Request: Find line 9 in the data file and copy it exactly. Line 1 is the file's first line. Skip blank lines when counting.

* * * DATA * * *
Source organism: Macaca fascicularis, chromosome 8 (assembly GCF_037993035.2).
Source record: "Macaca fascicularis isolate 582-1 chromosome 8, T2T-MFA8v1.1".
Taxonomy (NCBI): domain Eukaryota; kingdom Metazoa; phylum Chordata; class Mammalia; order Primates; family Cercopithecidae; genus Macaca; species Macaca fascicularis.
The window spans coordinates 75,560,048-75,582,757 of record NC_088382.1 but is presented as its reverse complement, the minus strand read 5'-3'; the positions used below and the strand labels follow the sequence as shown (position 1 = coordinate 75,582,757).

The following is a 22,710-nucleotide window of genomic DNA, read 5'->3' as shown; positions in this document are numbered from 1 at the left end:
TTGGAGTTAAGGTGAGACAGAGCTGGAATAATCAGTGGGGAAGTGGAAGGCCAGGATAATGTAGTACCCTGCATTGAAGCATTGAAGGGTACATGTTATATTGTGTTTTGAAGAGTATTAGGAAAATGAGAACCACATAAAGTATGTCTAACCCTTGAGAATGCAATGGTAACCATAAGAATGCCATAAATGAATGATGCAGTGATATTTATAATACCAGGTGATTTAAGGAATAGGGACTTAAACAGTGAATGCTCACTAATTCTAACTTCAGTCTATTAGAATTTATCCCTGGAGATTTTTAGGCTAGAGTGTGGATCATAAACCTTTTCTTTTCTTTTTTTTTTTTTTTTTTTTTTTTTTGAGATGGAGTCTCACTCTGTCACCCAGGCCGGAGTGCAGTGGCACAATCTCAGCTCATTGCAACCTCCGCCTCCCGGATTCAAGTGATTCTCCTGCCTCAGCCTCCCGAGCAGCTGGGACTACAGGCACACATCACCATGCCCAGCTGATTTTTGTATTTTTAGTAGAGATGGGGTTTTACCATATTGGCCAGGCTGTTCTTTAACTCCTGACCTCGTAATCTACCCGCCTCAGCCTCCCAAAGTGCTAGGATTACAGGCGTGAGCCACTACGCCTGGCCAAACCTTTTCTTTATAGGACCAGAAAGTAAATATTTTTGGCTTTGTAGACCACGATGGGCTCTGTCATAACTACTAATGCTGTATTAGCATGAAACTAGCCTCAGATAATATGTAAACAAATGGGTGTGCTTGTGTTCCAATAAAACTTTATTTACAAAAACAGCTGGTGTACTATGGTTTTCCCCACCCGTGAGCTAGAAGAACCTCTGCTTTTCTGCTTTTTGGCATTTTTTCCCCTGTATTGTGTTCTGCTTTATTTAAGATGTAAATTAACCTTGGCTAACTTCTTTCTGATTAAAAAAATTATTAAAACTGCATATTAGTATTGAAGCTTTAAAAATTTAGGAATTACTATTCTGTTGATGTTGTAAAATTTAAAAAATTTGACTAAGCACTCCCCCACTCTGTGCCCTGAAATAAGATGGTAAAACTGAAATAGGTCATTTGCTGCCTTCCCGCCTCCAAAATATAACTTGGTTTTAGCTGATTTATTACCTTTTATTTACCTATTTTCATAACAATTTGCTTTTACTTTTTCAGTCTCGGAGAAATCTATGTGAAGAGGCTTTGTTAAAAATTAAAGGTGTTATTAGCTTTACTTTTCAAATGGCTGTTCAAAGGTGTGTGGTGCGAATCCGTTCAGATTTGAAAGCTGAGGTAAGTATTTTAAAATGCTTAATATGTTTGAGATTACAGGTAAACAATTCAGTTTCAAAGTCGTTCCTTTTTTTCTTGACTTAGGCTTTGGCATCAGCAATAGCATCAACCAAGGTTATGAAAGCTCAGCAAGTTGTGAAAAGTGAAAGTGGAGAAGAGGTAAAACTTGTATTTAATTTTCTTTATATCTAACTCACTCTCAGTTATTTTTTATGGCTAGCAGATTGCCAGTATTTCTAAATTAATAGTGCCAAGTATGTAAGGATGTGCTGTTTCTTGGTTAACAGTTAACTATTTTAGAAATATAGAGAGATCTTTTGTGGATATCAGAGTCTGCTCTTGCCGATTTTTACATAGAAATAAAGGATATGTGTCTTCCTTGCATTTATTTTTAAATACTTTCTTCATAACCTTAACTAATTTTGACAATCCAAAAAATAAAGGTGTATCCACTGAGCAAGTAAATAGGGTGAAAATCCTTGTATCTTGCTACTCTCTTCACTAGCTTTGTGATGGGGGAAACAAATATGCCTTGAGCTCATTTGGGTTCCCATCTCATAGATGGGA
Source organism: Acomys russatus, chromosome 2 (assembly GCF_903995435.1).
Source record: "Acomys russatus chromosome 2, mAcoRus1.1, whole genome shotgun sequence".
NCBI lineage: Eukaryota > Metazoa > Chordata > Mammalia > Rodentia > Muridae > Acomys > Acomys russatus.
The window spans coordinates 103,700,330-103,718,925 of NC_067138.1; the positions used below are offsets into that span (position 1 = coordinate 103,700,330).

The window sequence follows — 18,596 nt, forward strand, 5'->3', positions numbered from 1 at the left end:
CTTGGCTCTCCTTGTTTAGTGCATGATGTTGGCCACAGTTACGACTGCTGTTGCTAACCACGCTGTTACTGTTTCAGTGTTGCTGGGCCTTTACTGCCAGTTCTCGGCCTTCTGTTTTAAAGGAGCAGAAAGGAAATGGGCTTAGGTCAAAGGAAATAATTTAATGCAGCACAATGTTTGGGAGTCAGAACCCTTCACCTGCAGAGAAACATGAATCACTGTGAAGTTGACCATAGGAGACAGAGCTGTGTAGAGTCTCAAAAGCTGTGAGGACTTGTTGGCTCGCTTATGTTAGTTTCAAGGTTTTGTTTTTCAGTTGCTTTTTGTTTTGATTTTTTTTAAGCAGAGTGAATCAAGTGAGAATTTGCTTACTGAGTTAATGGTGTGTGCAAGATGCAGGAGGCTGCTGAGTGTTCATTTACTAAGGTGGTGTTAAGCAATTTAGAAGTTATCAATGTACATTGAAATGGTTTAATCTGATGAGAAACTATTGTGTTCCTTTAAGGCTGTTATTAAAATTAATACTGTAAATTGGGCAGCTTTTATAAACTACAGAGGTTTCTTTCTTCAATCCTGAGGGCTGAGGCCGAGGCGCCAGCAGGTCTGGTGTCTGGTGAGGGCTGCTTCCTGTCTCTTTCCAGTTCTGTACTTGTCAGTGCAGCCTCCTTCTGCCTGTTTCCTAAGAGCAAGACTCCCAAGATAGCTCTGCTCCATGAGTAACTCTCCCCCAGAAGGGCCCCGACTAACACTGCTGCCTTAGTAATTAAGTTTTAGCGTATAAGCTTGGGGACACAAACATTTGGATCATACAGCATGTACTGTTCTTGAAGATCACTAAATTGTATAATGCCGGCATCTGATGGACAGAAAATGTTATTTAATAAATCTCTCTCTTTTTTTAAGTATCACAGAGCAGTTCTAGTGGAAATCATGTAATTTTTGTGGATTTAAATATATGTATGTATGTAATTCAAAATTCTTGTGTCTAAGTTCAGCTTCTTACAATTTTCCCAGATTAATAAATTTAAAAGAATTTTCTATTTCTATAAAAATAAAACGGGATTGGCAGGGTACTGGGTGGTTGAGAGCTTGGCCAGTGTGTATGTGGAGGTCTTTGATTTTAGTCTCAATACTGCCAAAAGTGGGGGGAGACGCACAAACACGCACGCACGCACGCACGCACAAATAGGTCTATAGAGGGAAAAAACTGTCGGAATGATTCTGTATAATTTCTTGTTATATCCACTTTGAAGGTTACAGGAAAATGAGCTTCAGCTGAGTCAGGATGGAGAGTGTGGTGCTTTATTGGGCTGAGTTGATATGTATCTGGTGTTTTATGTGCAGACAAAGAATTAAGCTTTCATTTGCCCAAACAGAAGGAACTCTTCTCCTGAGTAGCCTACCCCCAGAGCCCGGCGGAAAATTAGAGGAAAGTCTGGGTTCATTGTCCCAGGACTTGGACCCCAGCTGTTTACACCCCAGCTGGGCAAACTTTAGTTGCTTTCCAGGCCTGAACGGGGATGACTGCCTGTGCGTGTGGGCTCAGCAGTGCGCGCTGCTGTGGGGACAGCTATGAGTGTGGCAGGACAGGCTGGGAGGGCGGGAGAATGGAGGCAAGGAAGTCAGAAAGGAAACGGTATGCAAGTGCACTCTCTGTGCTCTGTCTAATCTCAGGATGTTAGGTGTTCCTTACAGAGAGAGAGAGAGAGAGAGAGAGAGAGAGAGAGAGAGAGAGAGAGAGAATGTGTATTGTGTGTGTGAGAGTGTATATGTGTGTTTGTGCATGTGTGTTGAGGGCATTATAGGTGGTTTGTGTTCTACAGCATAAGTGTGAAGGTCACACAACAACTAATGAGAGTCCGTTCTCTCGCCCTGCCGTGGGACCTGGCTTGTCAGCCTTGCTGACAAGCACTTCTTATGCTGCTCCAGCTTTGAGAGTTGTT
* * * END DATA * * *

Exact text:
NCBI lineage: Eukaryota > Metazoa > Chordata > Mammalia > Rodentia > Muridae > Acomys > Acomys russatus.